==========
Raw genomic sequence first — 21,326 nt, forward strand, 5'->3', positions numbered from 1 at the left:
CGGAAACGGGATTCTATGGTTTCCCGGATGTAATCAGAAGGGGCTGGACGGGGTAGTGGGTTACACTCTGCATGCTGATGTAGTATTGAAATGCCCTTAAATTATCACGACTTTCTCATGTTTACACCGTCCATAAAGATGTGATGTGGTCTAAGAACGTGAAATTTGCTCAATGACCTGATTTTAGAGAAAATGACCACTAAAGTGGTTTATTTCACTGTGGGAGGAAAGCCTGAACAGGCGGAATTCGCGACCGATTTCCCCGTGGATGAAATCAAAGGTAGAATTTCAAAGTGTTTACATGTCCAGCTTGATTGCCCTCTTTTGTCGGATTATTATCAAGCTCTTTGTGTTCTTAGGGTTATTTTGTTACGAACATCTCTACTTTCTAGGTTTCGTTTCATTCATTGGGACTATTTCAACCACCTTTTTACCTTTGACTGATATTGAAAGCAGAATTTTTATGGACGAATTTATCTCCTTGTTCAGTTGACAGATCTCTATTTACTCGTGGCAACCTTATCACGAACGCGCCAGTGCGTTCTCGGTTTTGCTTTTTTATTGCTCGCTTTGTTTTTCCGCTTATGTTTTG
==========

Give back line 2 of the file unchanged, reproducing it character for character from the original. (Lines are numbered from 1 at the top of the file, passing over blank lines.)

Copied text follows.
CGGAAACGGGATTCTATGGTTTCCCGGATGTAATCAGAAGGGGCTGGACGGGGTAGTGGGTTACACTCTGCATGCTGATGTAGTATTGAAATGCCCTTAAATTATCACGACTTTCTCATGTTTACACCGTCCATAAAGATGTGATGTGGTCTAAGAACGTGAAATTTGCTCAATGACCTGATTTTAGAGAAAATGACCACTAAAGTGGTTTATTTCACTGTGGGAGGAAAGCCTGAACAGGCGGAATTCGCGACCGATTTCCCCGTGGATGAAATCAAAGGTAGAATTTCAAAGTGTTTACATGTCCAGCTTGATTGCCCTCTTTTGTCGGATTATTATCAAGCTCTTTGTGTTCTTAGGGTTATTTTGTTACGAACATCTCTACTTTCTAGGTTTCGTTTCATTCATTGGGACTATTTCAACCACCTTTTTACCTTTGACTGATATTGAAAGCAGAATTTTTATGGACGAATTTATCTCCTTGTTCAGTTGACAGATCTCTATTTACTCGTGGCAACCTTATCACGAACGCGCCAGTGCGTTCTCGGTTTTGCTTTTTTATTGCTCGCTTTGTTTTTCCGCTTATGTTTTG